Free flow: Sade Cinco brings no restraints to the rap game
Senior Oren Sadeh mends songs with melodious bars and hooks
Oren Sadeh took the stage in front of a crowd of 800 people over the summer. It was his first time performing for a crowd.
The senior exercise science major and SoundCloud rapper wasn’t nervous. He barely broke a sweat.
Sadeh embraces spontaneity. His carefree attitude is reflected in his infectious hooks and untroubled persona.
“I felt confident doing it,” Sadeh said. “I had the energy and I was not scared when I stepped on stage. I told myself I had to do it. You don’t have a choice and you’ve got to kill it.”
Sadeh has a untroubled flow and cadence on the mic. He delivers a multitude of laid-back, enjoyable tracks that often celebrate life’s pleasures. He has released over five tracks on SoundCloud while attending UB.
Sadeh enjoys improvisation. He often begins his recording sessions with a freestyle over the beat and fills in the gaps later on. He takes inspiration from a variety of producers, mainly those he finds on YouTube.
He initially started commenting on YouTube videos, rap battling other users through back and forths. He then began freestyling under the name EDWARD, his middle name.
EDWARD didn’t work out, but after one of his summer shows in New Jersey, Sadeh met a manager for one of the show’s artists.
Without a name set in stone, he had to think on his feet.
“I didn’t want to hit [the manager] up with a random name, so I made up my own name and began thinking of how Childish Gambino, Post Malone, Lil Uzi Vert came up with their names,” Sadeh said.
“They went on a rap generator and made their names. I wanted to make my own brand, so when people hear [my name], they’re going to have to think of me.”
Aside from his more fun tracks, Sadeh has tracks like “Her Pain” which shine with personal narratives of family and love. He penned the song for his mother and performed it in one of his first rap showcases at Harriman Hall during his freshman year.
“It’s talking about all the struggles of being a single mother, how much she sacrifices for everything and letting her know I was proud of her,” Sadeh said. “The people at the [showcase] liked the song because it was real.”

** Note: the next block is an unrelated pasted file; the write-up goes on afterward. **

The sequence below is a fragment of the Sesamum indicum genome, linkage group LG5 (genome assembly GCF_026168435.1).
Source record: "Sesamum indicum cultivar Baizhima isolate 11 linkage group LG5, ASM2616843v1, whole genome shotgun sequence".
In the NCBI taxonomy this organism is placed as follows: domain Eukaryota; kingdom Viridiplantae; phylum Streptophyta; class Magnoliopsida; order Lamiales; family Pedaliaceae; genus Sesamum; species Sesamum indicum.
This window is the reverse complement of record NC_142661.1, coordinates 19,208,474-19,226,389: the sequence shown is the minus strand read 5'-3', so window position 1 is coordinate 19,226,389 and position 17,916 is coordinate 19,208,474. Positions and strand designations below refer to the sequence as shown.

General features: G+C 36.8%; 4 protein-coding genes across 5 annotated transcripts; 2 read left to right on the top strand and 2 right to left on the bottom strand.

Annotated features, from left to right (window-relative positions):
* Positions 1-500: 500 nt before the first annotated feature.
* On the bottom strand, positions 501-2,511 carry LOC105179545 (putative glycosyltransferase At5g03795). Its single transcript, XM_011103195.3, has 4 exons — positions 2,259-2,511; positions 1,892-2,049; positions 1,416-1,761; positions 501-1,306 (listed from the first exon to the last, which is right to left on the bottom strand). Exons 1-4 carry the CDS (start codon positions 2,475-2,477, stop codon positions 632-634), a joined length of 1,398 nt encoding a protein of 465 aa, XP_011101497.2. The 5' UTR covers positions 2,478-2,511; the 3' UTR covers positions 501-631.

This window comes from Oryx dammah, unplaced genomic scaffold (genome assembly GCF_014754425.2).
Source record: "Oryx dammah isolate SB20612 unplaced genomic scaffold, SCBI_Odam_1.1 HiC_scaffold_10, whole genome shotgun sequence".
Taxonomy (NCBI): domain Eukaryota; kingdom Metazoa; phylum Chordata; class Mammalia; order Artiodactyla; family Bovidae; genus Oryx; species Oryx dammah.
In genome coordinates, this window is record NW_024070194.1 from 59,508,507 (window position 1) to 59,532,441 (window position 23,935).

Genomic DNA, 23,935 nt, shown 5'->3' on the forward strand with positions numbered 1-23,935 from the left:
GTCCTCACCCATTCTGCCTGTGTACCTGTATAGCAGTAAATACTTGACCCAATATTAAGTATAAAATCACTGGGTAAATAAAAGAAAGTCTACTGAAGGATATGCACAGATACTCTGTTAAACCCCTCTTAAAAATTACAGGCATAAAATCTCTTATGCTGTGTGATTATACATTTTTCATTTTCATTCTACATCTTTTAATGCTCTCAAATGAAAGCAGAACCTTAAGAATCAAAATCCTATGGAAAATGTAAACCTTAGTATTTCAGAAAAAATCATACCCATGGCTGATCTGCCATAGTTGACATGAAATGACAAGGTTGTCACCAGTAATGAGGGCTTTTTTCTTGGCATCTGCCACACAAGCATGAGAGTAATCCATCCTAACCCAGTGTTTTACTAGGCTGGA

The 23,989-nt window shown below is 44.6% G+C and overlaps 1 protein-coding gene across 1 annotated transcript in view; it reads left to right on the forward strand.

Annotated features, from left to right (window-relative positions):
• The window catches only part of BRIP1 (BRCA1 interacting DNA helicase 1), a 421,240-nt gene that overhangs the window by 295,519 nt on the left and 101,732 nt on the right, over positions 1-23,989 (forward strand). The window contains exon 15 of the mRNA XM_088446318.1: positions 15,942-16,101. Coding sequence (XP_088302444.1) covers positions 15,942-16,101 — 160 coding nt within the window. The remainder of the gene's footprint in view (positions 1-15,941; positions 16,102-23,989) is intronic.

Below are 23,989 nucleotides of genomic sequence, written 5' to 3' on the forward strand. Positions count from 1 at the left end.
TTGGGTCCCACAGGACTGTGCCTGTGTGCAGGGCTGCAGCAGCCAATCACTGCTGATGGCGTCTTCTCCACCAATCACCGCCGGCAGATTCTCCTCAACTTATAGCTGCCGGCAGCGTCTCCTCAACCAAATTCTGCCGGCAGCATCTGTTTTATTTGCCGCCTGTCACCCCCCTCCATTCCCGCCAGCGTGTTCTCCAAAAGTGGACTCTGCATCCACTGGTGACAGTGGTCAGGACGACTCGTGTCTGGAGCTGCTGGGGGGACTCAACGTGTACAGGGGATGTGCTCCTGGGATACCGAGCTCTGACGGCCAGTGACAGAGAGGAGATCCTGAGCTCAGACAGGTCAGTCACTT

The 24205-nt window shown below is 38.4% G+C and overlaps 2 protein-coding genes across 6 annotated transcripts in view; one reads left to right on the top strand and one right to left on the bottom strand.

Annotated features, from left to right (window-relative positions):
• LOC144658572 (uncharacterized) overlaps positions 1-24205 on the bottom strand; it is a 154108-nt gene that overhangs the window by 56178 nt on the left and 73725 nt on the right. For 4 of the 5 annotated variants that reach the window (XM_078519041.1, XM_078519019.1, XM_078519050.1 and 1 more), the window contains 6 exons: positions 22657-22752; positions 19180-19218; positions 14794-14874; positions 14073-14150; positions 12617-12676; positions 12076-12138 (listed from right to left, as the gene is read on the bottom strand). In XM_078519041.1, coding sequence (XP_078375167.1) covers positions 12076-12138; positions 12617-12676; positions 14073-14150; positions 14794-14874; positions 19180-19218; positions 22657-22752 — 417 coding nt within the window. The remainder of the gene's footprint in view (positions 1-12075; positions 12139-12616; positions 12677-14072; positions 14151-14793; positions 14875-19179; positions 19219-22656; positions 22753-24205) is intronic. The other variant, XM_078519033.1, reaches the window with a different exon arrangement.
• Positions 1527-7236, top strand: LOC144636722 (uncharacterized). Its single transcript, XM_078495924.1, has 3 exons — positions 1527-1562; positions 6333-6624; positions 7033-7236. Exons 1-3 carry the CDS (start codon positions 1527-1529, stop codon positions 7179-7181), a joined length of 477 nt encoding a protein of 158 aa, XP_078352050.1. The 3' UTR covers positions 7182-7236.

Artists like Frank Pierce, whose real name is Oluwafemi “Femi” Popoola, is a recent UB grad and met Sadeh during his freshman year in Wilkeson Hall. After Popoola heard “Her Pain,” Sadeh’s vocals left a mark on the musician.
“A lot of time, technique is there and so is lyricism but if someone doesn’t sound good then it’s a waste, Popoola said. “One of my favorite qualities [of his] is his tone.”
Popoola believes Sadeh’s catchiness and comfortability is apparent and hopes Sadeh stays honest with his craft. Popoola and Sadeh look to release an upcoming track together, “Love Hate,” featuring UB psychology student Alexa “Lex” Feiner, before the summer.
In addition to his collaborative work with Frank Pierce, Sadeh landed a feature with Atlanta-based rapper Sammy K on his song “Markelle Fultz.” The song, produced by Fishman! and named after the Philadelphia 76ers’ #1 NBA draft pick, is a flex-centric tune which boasts swagger and fine living.
Sadeh, alongside his friend and rapper BNLVY, assist Sammy by providing catchy hooks and bars. The song, similar to his performance in New Jersey, came up on a whim after he met Sammy at BNLVY’s house.
“We’re all together like ‘we should make a song, like right now,’” Sadeh said. “We had the beat and we just started cooking right then and there. We didn’t have any plan to do the track, we just knocked it out in like three or four hours, we were bouncing off 8-bars and 8-bars so it was mad fun.”
Sam Kalnitz, better known as “Sammy K,” said his new song is all about having a good time, to get listeners hyped and in the zone – attempting to get Fultz himself to hear the song. Upon hearing Sadeh, Kalnitz took away the distinct sound he provides and overall is impressed by his music.
“His writing skills are great, his delivery is, too. He’s got what it takes,” Kalnitz said. “He meshes really well with my style and in the track, we go back and forth with our verses. It doesn’t really seem like anything can really discourage him. I can’t tell him not to give up because I know he’s not going to give up.”
Benjamin Blanchet is the senior arts editor and can be reached at firstname.lastname@example.org.